Staying Wishful While Waiting for Our Angel to Walk

Sabrina L. Johnson avatar

by Sabrina L. Johnson |

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Walking is something many of us take for granted. It seems so simple — you just put one foot in front of the other and go. But as the parent of a child with Angelman syndrome, it’s not always that easy.

Our 11-year-old Angel, Juliana, has been walking for almost eight years. I write about this milestone every year as Thanksgiving approaches, because Juliana’s ability to walk is a gift I am eternally grateful for. Our quality of life was significantly boosted as Juliana’s mobility evolved.

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Numbers don’t mean everything

Ataxia, which is a loss of muscle control or voluntary movement, can inhibit an Angel’s ability to walk. Statistics about Angels and walking are somewhat grim. Angels might not walk until they are 3 or 4 years old. In addition to this difficult reality, more than 95% of Angels will struggle with balance and movement challenges.

Just this year, the Foundation for Angelman Syndrome Therapeutics, or FAST, funded more research to assess gait and mobility issues in Angelman syndrome. While the research is promising, medical interventions to assess and improve motor skills will take time.

Facing these statistics and limitations can be challenging for parents. But resilience and the right encouragement can go a long way toward hoping, believing, and waiting for an Angel to walk.

Learning to walk with Angelman | Angelman Syndrome News | A 2-year-old Juliana stands up with the support of a dresser. She wears a cute red bow in her curly hair.

At 2, Juliana stands up with the support of a dresser behind her. (Photo by Sabrina L. Johnson)

Perhaps it’s easier for me to be strong in my position now that Juliana is walking. But I think what previously helped to keep my faith strong was hearing and reading stories of other Angels walking. I felt certain that Juliana would walk one day, I just didn’t know when.

And then, one day at a Home Depot when Juliana was almost 4, she decided to take off and walk toward me. Years later, I’m still a little tickled that she chose Home Depot of all places to find her footing.

Her walking in the store that day caught us completely off guard. Of course, we had been practicing with her. As an extension of her occupational therapy, we would practice steps and do exercises to strengthen her legs. We were just waiting and remaining encouraged.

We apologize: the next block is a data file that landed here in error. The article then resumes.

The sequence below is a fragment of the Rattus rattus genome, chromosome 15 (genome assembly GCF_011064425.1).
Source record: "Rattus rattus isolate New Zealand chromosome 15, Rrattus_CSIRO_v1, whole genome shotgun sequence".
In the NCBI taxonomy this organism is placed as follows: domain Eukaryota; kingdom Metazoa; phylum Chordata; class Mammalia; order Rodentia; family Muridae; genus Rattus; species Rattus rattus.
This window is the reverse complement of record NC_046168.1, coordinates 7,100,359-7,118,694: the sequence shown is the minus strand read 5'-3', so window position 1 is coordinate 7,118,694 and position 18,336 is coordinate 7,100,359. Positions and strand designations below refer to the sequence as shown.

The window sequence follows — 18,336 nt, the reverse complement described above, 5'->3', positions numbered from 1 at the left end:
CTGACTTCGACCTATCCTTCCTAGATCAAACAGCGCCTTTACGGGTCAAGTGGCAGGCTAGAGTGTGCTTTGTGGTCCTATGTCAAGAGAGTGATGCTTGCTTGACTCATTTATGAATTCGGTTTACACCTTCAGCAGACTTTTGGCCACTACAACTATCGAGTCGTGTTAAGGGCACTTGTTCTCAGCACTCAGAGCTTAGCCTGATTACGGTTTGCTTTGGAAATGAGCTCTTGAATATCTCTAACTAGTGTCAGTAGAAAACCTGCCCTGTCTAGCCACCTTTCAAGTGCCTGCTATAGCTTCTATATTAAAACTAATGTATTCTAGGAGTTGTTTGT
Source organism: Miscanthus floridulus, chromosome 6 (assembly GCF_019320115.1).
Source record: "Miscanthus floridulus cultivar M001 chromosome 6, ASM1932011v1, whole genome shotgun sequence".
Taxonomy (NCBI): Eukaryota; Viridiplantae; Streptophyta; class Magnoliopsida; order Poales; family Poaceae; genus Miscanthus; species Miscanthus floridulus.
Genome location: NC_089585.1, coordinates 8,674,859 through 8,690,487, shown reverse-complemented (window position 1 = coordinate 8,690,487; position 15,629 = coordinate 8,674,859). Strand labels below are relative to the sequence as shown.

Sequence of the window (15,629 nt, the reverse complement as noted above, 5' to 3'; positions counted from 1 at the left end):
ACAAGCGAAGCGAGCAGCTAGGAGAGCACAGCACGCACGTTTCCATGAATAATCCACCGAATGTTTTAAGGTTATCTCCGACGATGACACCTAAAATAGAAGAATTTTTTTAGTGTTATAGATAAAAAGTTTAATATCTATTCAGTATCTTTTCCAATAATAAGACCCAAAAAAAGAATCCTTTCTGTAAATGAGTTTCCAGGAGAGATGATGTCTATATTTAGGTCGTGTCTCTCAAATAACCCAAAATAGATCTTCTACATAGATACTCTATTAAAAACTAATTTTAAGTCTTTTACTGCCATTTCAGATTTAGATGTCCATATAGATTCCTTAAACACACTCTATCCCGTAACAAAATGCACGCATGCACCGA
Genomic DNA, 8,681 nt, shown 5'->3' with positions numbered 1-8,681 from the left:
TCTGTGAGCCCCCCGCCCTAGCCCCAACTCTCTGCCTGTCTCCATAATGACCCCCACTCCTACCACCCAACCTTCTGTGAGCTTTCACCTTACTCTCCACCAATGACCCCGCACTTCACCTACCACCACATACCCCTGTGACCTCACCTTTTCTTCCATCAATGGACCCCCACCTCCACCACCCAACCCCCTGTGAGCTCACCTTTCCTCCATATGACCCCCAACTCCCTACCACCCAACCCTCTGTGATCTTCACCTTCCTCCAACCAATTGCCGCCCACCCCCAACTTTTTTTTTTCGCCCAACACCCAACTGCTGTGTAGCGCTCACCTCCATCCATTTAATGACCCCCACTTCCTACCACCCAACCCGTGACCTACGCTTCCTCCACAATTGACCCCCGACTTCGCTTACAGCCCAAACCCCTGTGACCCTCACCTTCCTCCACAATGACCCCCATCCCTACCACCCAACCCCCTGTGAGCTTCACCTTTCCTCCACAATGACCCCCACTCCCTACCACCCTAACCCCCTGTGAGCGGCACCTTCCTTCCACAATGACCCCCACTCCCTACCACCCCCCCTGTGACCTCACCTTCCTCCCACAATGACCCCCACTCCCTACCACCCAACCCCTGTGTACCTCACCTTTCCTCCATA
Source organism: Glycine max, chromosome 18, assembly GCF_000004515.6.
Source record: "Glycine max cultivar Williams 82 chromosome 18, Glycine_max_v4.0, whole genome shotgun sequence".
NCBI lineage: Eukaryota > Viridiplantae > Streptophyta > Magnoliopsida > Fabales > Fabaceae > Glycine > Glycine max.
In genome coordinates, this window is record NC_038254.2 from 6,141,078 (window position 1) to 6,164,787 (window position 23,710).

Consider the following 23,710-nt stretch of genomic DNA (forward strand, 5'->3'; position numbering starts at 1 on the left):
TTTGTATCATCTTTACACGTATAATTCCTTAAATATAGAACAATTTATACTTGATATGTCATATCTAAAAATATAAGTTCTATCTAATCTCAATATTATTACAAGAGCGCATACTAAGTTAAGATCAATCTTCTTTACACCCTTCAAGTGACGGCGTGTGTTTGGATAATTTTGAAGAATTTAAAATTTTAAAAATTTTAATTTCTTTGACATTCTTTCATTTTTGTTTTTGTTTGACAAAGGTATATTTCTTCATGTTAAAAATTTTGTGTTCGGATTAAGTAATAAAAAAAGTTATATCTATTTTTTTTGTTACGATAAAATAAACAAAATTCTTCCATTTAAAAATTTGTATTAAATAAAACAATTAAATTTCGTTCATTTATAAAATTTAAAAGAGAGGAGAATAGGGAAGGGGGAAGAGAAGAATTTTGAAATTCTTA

Learning to walk with Angelman | Angelman Syndrome News | Juliana, wearing a turquoise hooded jacket, runs through a Christmas tree section of a store

At 9, Juliana runs through the Christmas tree section of a store. (Photo by Sabrina L. Johnson)

Finding strength for the wait

The affirmations of friends and family strengthened our resolve. We also received strong encouragement from the parents of another Angel we knew. Their daughter started walking out of the blue while they were hanging out in their backyard.

But perhaps the truest hope for me came from a little red-haired girl I’ve never met. That sweet Angel was about 10 when I happened upon her parents’ blog.

I haven’t been able to find the blog again, but I vividly remember the pictures her parents posted of her walking across a bridge. They also shared stories about how their Angel could run. I was hopeful for the walking, but running seemed unimaginable back then.

I held on to those stories while waiting for the day that Juliana would have her own. Waiting for those first steps can seem like a lifetime. But we never gave up hope.

Our own story of hope

Today, just like the little red-haired girl, Juliana walks and runs. For families who are waiting for their Angel to walk, I say don’t lose heart.

When I see Juliana running, I am reminded of her early days of limited mobility. The days when we carried her tucked in our arms like a little present have passed. And gone is the large, clunky walker that barely fit in our car.

As difficult as those moments were, I don’t want to forget them. So, each year, I write a little something in hopes that I will be a small voice of comfort for a family waiting for their Angel to walk — and hopefully run, too.


Note: Angelman Syndrome News is strictly a news and information website about the disease. It does not provide medical advice, diagnosis, or treatment. This content is not intended to be a substitute for professional medical advice, diagnosis, or treatment. Always seek the advice of your physician or other qualified health provider with any questions you may have regarding a medical condition. Never disregard professional medical advice or delay in seeking it because of something you have read on this website. The opinions expressed in this column are not those of Angelman Syndrome News, or its parent company, BioNews, and are intended to spark discussion about issues pertaining to Angelman syndrome.


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